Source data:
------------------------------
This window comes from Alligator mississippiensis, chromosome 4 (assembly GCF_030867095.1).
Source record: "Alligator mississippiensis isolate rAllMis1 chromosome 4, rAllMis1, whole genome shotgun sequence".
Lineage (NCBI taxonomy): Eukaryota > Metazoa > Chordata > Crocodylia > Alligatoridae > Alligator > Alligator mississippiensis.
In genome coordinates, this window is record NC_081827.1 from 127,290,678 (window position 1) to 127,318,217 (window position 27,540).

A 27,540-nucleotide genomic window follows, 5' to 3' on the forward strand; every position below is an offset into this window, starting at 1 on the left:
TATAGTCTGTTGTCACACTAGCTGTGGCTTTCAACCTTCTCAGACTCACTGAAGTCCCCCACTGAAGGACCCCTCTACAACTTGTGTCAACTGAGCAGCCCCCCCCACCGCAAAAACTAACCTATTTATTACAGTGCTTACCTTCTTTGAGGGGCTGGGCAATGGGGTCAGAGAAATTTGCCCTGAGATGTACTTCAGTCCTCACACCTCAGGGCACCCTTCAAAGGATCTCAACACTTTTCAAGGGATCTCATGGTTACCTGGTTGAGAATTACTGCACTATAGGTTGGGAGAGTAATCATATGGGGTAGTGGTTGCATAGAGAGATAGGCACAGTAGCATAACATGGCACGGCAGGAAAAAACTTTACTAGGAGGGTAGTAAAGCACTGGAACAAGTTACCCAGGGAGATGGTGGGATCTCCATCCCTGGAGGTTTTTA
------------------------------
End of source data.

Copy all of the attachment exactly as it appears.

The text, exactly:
This window comes from Alligator mississippiensis, chromosome 4 (assembly GCF_030867095.1).
Source record: "Alligator mississippiensis isolate rAllMis1 chromosome 4, rAllMis1, whole genome shotgun sequence".
Lineage (NCBI taxonomy): Eukaryota > Metazoa > Chordata > Crocodylia > Alligatoridae > Alligator > Alligator mississippiensis.
In genome coordinates, this window is record NC_081827.1 from 127,290,678 (window position 1) to 127,318,217 (window position 27,540).

A 27,540-nucleotide genomic window follows, 5' to 3' on the forward strand; every position below is an offset into this window, starting at 1 on the left:
TATAGTCTGTTGTCACACTAGCTGTGGCTTTCAACCTTCTCAGACTCACTGAAGTCCCCCACTGAAGGACCCCTCTACAACTTGTGTCAACTGAGCAGCCCCCCCCACCGCAAAAACTAACCTATTTATTACAGTGCTTACCTTCTTTGAGGGGCTGGGCAATGGGGTCAGAGAAATTTGCCCTGAGATGTACTTCAGTCCTCACACCTCAGGGCACCCTTCAAAGGATCTCAACACTTTTCAAGGGATCTCATGGTTACCTGGTTGAGAATTACTGCACTATAGGTTGGGAGAGTAATCATATGGGGTAGTGGTTGCATAGAGAGATAGGCACAGTAGCATAACATGGCACGGCAGGAAAAAACTTTACTAGGAGGGTAGTAAAGCACTGGAACAAGTTACCCAGGGAGATGGTGGGATCTCCATCCCTGGAGGTTTTTA